The Sprout Film Festival brought a community not often seen in movies to the big screen at the Ross Ragland Theater Tuesday night: people with intellectual and developmental disabilities.
The festival screened a nine-movie line up for the evening show open to the public, a mix of documentary and narrative films. The short movies, ranging from the stories of three couples with disabilities to a narrative story of a man with disabilities interviewing people for a prestigious job at a law firm, elicited a variety of emotions from the Ragland theater audience of about 200 people, including sighs and laughter.
Sprout founder and Executive Director Anthony Di Salvo said the audience’s reactions can be the best part.
“I thought the audience was touched by the films, moved by the films, enjoyed the films, and that’s the main thing is that, the films went over big,” he said. “I thought the audience was really appreciative of the uniqueness of them, and they were moved, but also laughed, and there was a range of emotions, so that to me is a successful festival.”
Developing the festival
Southern Oregon Regional Brokerage, along with Klamath County Developmental Disability Services, reached out to Di Salvo to bring his New York-based festival to Klamath for the first time. Although Di Salvo thought the festival was a success, he said he hopes SORB and KCDDS will continue to run the festival in upcoming years, but without his presence.
“I feel as though it is something that they could run on their own,” he said. “So I hope that that’s something they’ll consider developing in the future.”
Phillip Squibb, director of KCDDS, said he and Cecilia Silcox with SORB got the idea to bring the film festival to Klamath after seeing some of Sprout’s films at a conference in Bend last February.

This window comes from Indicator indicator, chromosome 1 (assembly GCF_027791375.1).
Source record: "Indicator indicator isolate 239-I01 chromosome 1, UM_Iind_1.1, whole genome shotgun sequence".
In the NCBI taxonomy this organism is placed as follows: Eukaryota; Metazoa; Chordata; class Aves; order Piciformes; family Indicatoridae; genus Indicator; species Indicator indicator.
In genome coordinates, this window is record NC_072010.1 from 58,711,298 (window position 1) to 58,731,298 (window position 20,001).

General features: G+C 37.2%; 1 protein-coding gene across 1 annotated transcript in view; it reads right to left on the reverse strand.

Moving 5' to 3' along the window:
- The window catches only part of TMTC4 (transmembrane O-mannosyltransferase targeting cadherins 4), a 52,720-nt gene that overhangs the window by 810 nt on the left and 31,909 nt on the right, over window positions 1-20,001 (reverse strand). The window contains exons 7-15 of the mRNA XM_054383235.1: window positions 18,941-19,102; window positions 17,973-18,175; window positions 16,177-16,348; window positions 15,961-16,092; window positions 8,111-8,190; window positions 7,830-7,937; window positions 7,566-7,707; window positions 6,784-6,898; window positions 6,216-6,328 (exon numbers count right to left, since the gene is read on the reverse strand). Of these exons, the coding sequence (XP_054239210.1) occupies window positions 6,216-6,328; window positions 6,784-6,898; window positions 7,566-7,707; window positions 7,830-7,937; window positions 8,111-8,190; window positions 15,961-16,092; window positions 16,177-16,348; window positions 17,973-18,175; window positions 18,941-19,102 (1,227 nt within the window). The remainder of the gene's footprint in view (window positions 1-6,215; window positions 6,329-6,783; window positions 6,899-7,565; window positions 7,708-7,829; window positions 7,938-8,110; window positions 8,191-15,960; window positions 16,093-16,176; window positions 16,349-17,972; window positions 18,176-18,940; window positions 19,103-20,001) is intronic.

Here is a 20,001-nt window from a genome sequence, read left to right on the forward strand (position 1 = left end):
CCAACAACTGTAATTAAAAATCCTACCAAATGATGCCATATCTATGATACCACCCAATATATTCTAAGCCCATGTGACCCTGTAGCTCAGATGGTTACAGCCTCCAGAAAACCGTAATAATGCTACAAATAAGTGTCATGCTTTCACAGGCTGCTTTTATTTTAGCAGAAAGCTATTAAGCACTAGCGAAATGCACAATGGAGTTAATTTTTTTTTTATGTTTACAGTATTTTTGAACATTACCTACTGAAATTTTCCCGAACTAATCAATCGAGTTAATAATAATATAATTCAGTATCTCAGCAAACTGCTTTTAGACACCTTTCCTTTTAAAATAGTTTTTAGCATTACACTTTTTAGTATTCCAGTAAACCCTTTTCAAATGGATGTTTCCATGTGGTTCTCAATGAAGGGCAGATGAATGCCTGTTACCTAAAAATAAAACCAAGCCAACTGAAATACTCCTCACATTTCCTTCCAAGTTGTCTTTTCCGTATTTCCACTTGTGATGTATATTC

“Afterwards we were like, we are bringing that to Klamath,” he said. “And then we just pushed forward and chose the beginning of this school year. There was no question, we were going to do it.”
The film festival also had two earlier showings, at 9 a.m. and 1 p.m. for school children to see the movies. Roosevelt Elementary and Chiloquin Elementary, along with Klamath County and City Transition Programs attended the school sessions, which featured a different line up of films.
Next year Squibb hopes to hold another festival and to integrate the films into schools more. He said he even heard some interest in making local films to show at future festivals.
Di Salvo also said he hopes Squibb and SORB will continue to develop the relationships between the schools and these films.
“It creates empathy, which I think is really needed,” he said. “That’s the most valuable thing that comes out of these film festivals, especially for young people, is that they have empathy for people with disabilities, and film is a wonderful way to develop that empathy.”
Pamela Slinker, who attended Tuesday night’s show and works for the Oregon Employment Department, said her favorite film was the finale film, “The Interviewer,” about a man with Down syndrome secretly interviewing job candidates for his father’s law firm before his father realizes how much of an asset his son his to the interviewing process for the firm. Slinker said she hopes to show people in her office the film because she has first-hand knowledge of the challenges people with disabilities face when it comes to getting a job.